Funny enough, when I met the organizer, I was with another friend of mine (Will) who is also a vegetarian. Will recommended that I play the event to the organizer (Howard) and we exchanged numbers that night. I never did hear from Howard but I was still keen on attending. After all, I had heard through the grapevine that there would be free food! (Musician Rule #1=always accept free food!)

It wasn’t until Monday the 14th that I also heard through the grapevine that I was performing at the event! Yes, some wires got crossed and Howard thought that Will had confirmed it with me and Will thought that Howard was handling it. It was one of my classmates who told me about my own gig! I have to laugh about it now, as it reminds me of my performance career ten years ago and how unsure everything was.

But, I’m a good sport.

I called up Howard and firmed up the details, prepared some songs and told some friends. No time to do any heavy promotion or anything, but it was a chance to get back out there as a performer in this city and to warm up before my big gig on the 23rd.

When I arrived, the room was in disarray and reminded me of my primary school’s auditorium. A tall stage on one side and chairs that link together like a lecture hall in tight rows pushed to both sides. They had tables in the middle that were being put together for the food and several volunteers were hastily trying to put up posters and prepare the audio-visual material. They had built out a shorter stage made of plywood that brought the performance closer to the chairs (a good thing) and the sound system was still being patched together. All in all, I was early. With sound checks, this is often the case.

Eventually, the sound system was ready for me and I put my pedals together and set my own levels at the sound desk. The sound guys weren’t sure what I was doing but they let me show them what I wanted. It was simple and I easily sound checked and then sat back down to wait some more and people-watch.

People were already arriving.

Eventually, the audio-visual material was running footage from American and European animal rights groups (with Chinese subtitles) and they were showing factory farming and meat production factories. It could easily have been PETA material, but I’m not sure and didn’t get a chance to ask anyone. I have seen such footage before, but one of my Chinese friends had not and he was shocked to see the beaks being snipped off of baby chicks. This, to me, was part of the point of such an event. I was happy to witness even one person learning about these behind-the-scenes atrocities. Because really, it’s all about awareness, right?! The choice is every individual’s to make but the information (with which to make an informed choice) is what is often lacking.

The place was filling up and there were probably about two hundred people in the room by the time the first act was done and “supper” was ready. Were they all vegetarians? Well, my friends weren’t. The curiosity was something, though, and I hope that some of the flyers may have been picked up and the option to be vegetarian was adequately promoted, if nothing else.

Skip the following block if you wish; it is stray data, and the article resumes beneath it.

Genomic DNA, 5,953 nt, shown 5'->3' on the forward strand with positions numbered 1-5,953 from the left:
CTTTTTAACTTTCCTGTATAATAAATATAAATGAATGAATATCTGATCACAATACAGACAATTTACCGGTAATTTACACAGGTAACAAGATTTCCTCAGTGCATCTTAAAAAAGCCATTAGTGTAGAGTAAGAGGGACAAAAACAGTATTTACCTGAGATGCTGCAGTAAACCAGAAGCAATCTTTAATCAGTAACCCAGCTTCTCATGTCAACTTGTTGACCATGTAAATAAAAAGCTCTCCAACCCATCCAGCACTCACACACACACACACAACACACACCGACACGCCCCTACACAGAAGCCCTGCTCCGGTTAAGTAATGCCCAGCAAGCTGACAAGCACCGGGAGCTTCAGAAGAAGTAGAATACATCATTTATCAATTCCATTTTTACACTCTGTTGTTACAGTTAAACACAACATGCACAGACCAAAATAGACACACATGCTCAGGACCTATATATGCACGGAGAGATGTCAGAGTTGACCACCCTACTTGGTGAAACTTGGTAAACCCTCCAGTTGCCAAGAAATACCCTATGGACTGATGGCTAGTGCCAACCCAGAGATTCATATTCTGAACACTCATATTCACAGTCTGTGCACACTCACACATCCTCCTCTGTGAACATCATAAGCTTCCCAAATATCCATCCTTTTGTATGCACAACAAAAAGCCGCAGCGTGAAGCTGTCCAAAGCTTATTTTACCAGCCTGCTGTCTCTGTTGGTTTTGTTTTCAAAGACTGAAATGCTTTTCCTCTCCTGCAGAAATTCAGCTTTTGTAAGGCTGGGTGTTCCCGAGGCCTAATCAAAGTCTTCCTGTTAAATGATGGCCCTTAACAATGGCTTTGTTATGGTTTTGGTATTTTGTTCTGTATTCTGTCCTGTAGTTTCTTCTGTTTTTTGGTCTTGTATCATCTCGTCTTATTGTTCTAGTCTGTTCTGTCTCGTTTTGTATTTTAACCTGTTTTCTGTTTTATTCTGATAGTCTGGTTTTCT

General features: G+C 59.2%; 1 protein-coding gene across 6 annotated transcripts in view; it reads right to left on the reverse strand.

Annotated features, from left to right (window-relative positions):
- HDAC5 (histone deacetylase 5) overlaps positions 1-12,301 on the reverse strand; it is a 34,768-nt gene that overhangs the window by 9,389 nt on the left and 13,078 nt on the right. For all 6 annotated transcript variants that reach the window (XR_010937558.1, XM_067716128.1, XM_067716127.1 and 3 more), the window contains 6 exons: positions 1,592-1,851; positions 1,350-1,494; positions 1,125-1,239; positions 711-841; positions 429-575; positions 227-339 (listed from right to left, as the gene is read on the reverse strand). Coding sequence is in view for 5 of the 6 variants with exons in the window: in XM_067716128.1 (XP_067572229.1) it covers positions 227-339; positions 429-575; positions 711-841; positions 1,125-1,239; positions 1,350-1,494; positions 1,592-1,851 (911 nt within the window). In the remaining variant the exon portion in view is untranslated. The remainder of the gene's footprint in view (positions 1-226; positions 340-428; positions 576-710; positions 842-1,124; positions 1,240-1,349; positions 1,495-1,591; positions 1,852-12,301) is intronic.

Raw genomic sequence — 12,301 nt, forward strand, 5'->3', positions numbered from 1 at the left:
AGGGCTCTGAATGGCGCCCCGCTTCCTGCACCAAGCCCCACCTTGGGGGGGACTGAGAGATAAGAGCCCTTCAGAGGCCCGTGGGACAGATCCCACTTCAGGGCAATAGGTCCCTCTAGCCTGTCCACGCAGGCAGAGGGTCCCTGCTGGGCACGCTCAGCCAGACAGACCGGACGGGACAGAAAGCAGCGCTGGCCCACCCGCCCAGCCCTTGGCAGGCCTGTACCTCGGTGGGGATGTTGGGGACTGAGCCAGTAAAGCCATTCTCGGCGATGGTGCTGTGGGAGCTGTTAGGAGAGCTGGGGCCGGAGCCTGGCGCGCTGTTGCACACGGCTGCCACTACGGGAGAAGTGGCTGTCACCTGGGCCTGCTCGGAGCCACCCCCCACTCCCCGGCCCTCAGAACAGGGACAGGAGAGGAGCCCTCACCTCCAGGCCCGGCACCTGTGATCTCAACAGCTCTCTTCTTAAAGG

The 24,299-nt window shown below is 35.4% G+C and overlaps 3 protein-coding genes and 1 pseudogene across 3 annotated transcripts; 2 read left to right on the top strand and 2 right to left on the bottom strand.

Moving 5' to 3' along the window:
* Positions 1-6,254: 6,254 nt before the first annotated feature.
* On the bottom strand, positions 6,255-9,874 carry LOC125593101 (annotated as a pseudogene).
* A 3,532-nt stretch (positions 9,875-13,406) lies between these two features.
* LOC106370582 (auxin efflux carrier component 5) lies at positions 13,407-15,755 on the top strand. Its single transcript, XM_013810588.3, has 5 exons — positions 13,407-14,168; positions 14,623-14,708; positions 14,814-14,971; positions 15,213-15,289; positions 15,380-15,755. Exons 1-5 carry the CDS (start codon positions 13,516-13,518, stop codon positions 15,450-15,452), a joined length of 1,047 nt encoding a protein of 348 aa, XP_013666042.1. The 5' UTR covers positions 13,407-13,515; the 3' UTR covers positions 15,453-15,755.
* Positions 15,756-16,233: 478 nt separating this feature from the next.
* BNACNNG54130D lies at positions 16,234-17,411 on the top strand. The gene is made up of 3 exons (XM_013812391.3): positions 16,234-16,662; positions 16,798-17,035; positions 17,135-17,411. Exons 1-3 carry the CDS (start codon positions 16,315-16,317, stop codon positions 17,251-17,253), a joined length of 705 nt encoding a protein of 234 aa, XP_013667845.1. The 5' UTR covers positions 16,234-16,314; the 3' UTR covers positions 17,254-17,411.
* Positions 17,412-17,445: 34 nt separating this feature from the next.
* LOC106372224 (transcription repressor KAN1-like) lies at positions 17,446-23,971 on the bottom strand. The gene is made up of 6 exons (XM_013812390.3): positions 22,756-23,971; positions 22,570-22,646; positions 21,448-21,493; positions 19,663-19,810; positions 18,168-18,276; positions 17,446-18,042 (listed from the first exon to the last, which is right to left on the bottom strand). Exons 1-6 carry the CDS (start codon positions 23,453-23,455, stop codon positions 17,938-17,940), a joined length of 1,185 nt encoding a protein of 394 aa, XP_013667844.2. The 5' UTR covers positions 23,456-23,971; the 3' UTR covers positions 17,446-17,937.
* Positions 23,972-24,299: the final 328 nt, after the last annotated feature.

The rush to the food table was quite a sight to see. I didn’t even get up but instead relied on the generosity of my friends to grab me some food amidst the disorganized crowd. People came at the table from all directions and it looked like a giant mess. I just hoped that what came back to me was vegan. All the food was made in the western food style such as pizza (not vegan), pasta salad, lettuce salad, white bread sandwiches and pastries. All were pretty tasteless, actually, but I ate what I could, felt a bit homesick when I saw the excessive use of disposal plastic plates and bowls (i.e. vegetarian events back home see their untenable connection to the environment and generally use re-usable or biodegradable supplies), and then watched the next band: The Giant Beanstalk.

They were a scream rock group that had the added flavour of some traditional drumming that was quite well executed. Otherwise, their sound was so bad that many people left during their set. The show didn’t do their profile any favours thanks to the lack of knowledge behind the sound desk and the high reverberant ceilings that swallowed the vocals and tripled the volume of the drums. Still, they gave it their best shot and they never let down the rock’n roll moves or attitude. Gotta give credit where credit is due.

I was the next performer and throughout my show, the sound techs (students) changed everything I had set countless times and I wasn’t sure what was going on. Sound was not at a premium in this gymnasium-style room and so I really couldn’t do much but forge ahead with my quick set and ride my guitar amp levels as best as possible to compensate for their fiddling. Some things never change regardless of country or language!

My friends had never seen me play before and I felt shy that this was the quality of performance that they were seeing, but they were kind nonetheless. (Well, I guess I’m being too hard on myself with that comment.) My voice was clear and audible in the room and my Chinese fared rather well. I also sang a song in Chinese that I have recently learned and it was a huge success. I was professional and relaxed. The room was warm in response and when I finished, I had a few conversations with happy listeners in both Chinese and English. (So, there’s some more positive reflections!)

After my set, some kids were invited onto the stage to talk about how long they have been vegetarians. They were so cute and talked into the mike in simple Chinese so that even I could understand what they were saying.

Then, a little girl of about nine or ten years old came onto the stage. She was wearing a frilly party dress and carried herself with the seriousness of a born artist. She confidently sat behind a “古筝 Gu Zheng” (traditional Chinese instrument) and played a song with a furrowed brow for the now sparse crowd. She was so intent and sweet looking that when she was done there were lots of flashing cameras at her smiling, satisfied face.

What a treat to open for her.

I wish her a long life filled with vegetarian food, good health, and music at her fingertips.